But to put this issue closer to the economists’ terrain, we can simply look at how the alternative energy sector has, in fact, responded to high oil prices. According to the pre-Copernicans, when oil grows expensive, innovators will bring other supplies on line. The spike of oil costs to $150/barrel would seem to provide just the “price-trigger” that would result in the promised innovations. Has this happened? Are there signs it is happening or can happen? Since 2008 the world supply of non-fossil fuels has increased only by about 1%. Despite much ballyhooed anecdotes (nice NPR stories if you ignore the issue of scope and scale), investment in renewables is relatively low and there is no evidence that they are anywhere near becoming substantial (i.e. more than around 10%) of the total energy supply. The truth of it is that it is far more complicated than sprinkling a few shakes of the magic elixir of supply and demand and innovation on our mobile army of entrepreneurial innovators. Setting aside my contention that fossil fuels are irreplaceable, how long does it take to develop alternative sources and create a new infrastructure for them? What if it takes 20 years? Or 30? Where will the investment come from? Are these “bankable projects” which will make enough money to warrant the investment? At what scale would we need to invest? What if the price-triggers occur during a recession or as the cost of climate change further pressures our economies? Even questions like this, which are right up the economists’ alley, are almost never addressed by them. I challenge you to get direct answers about these. You won’t find them. You’ll instead hear: “these people don’t understand the fact that innovations will occur.” This is how mainstream, pre-Copernican economists will attempt to dispose of the like of Foss, by “explaining” that she doesn’t understand the main tenants of the faith—those ones that she is in fact challenging in the first place.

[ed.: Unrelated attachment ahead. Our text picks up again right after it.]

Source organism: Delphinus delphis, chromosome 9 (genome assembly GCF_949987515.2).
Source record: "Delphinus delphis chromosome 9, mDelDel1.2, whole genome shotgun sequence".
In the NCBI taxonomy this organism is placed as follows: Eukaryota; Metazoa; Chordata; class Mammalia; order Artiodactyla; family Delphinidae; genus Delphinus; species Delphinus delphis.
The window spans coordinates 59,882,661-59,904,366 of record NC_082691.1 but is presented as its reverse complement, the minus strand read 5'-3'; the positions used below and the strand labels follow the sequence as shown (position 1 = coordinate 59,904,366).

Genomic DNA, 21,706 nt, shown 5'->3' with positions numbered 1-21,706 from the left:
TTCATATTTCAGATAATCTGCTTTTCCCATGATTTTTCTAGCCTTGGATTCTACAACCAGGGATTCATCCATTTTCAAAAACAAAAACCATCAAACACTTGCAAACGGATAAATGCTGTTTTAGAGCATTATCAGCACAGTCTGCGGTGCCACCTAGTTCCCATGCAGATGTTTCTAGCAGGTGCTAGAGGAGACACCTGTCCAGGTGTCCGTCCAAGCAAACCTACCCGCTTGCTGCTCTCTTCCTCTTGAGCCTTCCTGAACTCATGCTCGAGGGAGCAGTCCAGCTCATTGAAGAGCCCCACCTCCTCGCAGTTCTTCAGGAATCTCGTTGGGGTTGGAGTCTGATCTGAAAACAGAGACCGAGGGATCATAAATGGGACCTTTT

A final note on Foss: while I’ve described the general contours of her world view, she is interesting in that because of her training (yes, as an economist) she is very comfortable on their terrain and is very good on the specific problems even within the pre-Copernicans world view that they are currently unable to address. For instance: what sort of economic growth would be necessary to actually refinance, not to mention actually pay-off, current levels of debt? What sort of economic growth would be necessary to solve the European debt crisis? Even if you believe in sustainable economic growth on a finite planet, these numbers are mind-boggling. That pre-Copernicans don’t generally address them, and yet instead maintain full faith in the long-term efficacy of their paradigm is, for me, further evidence that this is mainly a faith-based system they are touting.